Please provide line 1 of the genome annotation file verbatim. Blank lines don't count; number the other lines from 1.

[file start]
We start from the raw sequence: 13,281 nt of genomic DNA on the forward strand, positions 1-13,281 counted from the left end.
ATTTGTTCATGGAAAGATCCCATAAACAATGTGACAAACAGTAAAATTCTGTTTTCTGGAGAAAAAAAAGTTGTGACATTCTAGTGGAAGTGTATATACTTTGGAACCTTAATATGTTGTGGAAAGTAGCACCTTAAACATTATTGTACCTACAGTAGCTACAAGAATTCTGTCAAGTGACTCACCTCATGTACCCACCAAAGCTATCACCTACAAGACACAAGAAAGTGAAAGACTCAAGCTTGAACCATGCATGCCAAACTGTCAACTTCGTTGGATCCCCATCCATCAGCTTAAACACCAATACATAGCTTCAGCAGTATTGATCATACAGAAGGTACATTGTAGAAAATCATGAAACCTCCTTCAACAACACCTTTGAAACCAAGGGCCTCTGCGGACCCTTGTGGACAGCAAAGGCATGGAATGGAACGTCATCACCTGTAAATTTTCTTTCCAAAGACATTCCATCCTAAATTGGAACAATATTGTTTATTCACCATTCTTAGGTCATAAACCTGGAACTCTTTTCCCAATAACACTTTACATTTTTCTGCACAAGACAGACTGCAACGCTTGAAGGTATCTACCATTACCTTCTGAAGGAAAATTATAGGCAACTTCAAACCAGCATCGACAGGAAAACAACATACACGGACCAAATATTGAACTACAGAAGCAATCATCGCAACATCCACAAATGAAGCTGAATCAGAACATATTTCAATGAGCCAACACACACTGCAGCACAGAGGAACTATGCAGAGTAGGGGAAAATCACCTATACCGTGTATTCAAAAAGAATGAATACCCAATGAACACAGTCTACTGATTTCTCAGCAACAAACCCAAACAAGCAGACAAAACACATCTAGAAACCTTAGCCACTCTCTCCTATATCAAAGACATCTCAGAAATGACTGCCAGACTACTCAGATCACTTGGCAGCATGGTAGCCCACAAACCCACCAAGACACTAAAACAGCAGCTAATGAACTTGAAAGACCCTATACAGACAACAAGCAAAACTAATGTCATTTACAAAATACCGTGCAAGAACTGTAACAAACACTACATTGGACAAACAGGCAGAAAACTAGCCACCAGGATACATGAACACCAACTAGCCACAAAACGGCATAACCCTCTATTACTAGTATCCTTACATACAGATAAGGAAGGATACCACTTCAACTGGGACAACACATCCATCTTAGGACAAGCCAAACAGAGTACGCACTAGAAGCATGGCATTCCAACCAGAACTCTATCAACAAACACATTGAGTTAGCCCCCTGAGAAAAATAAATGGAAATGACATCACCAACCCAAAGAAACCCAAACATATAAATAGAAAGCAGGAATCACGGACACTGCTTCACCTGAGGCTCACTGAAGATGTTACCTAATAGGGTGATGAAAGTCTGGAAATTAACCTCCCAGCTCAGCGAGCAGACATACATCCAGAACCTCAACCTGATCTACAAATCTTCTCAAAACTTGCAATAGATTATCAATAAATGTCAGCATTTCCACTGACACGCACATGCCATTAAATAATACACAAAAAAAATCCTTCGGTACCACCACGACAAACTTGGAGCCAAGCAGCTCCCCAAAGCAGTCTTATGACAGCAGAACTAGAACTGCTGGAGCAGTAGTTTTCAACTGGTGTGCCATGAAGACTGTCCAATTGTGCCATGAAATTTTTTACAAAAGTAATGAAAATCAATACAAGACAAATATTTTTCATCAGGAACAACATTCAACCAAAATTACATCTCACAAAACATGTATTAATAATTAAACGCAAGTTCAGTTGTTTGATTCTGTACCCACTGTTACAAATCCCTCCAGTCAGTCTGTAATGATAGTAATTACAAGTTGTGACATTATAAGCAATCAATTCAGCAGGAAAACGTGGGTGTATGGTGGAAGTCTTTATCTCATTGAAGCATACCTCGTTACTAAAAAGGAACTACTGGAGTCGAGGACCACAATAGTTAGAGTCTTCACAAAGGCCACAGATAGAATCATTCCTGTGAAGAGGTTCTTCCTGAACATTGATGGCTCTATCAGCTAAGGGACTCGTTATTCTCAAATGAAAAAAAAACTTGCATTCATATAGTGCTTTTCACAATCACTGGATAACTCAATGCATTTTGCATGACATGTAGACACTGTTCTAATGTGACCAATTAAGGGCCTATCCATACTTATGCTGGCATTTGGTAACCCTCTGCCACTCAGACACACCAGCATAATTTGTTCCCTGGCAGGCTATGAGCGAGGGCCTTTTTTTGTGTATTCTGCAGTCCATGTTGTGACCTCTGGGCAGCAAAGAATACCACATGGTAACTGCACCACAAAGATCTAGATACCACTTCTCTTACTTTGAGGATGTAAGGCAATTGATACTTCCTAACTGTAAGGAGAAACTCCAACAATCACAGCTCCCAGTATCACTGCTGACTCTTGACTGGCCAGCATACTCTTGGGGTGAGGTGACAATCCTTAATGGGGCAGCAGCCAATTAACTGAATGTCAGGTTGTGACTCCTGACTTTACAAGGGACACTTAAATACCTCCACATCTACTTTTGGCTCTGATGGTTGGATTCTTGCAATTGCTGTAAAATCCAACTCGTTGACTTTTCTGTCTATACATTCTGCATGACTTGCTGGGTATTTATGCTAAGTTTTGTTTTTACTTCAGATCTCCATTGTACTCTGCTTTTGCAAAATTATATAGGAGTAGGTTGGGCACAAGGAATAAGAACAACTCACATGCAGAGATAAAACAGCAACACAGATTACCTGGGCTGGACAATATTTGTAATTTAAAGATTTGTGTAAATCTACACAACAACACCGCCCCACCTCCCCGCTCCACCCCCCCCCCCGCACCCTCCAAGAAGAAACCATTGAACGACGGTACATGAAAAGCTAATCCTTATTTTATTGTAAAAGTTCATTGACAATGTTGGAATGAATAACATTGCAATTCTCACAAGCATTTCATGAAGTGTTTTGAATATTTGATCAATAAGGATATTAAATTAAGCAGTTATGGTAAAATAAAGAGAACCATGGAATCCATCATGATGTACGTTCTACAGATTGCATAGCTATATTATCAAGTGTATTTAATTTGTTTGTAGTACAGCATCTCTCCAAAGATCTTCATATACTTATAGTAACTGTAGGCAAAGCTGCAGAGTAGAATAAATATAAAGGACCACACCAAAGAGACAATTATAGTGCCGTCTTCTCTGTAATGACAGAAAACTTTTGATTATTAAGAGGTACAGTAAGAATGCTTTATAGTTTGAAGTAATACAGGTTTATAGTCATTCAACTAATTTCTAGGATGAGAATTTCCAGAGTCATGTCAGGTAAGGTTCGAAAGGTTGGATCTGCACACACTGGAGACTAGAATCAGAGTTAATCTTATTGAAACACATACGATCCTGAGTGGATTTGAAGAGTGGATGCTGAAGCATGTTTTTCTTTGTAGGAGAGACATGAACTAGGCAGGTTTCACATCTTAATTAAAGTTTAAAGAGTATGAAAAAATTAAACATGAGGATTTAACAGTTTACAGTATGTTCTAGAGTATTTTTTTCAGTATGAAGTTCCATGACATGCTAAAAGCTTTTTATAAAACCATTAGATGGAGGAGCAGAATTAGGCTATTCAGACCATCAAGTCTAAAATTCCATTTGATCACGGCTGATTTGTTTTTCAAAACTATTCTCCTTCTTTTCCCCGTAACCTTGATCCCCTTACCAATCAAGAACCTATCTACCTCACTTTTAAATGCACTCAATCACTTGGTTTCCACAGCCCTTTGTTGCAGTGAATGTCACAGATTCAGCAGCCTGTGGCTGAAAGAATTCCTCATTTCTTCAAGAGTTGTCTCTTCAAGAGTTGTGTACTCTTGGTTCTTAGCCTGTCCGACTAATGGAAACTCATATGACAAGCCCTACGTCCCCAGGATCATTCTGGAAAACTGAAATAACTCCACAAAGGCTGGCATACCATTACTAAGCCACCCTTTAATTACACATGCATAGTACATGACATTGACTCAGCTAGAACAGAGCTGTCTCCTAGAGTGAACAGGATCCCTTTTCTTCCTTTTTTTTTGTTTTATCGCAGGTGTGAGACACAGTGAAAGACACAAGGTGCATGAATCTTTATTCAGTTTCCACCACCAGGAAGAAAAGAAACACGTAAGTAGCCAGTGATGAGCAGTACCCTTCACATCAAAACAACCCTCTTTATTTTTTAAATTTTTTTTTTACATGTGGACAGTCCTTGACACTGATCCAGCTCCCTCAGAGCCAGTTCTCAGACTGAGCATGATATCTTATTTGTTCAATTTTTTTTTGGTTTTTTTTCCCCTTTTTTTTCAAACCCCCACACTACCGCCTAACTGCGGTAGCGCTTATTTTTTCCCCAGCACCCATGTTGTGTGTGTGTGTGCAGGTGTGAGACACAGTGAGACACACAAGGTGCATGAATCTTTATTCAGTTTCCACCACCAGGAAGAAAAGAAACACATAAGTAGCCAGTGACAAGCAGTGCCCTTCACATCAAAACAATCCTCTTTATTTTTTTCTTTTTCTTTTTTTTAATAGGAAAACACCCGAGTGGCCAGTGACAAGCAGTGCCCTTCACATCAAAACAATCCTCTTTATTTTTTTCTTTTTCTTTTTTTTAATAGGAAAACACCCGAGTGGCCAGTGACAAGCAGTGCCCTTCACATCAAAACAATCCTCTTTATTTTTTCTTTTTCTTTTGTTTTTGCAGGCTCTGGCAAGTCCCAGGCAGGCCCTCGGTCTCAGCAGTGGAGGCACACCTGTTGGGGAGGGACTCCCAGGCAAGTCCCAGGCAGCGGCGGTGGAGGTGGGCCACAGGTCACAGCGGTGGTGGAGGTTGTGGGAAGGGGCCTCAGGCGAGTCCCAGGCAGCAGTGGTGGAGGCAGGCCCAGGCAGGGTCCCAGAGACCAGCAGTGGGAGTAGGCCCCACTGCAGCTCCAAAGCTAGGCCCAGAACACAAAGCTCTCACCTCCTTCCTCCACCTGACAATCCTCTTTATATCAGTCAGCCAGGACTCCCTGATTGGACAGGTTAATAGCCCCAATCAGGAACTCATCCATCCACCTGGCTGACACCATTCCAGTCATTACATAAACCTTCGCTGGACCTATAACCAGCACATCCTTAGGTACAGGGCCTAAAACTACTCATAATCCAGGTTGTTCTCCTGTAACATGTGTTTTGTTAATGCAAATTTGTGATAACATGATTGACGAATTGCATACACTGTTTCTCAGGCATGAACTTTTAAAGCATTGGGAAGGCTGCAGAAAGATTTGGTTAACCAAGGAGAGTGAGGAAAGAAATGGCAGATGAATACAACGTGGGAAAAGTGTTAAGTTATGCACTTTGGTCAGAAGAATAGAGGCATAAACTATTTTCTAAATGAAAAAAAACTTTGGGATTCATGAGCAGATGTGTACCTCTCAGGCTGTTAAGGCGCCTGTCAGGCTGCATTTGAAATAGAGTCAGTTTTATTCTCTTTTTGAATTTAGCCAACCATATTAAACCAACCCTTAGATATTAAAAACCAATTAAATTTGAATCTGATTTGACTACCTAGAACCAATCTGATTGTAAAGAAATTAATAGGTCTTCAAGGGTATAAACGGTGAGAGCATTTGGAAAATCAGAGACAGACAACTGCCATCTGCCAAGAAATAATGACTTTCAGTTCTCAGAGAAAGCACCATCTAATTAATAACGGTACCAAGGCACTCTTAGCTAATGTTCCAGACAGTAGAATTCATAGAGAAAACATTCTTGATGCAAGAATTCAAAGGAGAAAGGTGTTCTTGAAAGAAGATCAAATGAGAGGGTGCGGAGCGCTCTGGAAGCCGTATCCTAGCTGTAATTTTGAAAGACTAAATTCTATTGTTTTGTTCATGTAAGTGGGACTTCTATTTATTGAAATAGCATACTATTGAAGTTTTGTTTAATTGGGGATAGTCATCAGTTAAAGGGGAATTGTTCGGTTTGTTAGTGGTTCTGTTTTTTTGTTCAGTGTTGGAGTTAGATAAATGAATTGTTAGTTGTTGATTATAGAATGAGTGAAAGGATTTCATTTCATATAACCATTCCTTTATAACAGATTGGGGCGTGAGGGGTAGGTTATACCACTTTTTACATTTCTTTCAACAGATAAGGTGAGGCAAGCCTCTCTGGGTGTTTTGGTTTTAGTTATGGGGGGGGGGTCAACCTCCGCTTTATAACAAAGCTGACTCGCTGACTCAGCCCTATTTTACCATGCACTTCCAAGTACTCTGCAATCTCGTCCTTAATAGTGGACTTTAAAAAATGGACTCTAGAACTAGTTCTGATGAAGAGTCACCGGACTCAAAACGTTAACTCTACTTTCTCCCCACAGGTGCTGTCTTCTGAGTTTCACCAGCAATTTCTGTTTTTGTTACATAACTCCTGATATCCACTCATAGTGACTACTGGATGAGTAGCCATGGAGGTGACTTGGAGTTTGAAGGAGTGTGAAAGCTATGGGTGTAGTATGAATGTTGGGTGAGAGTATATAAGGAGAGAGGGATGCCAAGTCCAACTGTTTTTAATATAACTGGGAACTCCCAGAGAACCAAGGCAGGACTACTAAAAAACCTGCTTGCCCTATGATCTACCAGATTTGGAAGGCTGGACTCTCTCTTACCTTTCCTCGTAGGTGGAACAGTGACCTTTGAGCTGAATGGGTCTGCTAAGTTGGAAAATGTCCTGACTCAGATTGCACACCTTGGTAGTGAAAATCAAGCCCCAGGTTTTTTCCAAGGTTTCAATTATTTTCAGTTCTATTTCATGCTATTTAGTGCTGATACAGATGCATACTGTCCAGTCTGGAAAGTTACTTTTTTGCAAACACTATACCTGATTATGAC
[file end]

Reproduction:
We start from the raw sequence: 13,281 nt of genomic DNA on the forward strand, positions 1-13,281 counted from the left end.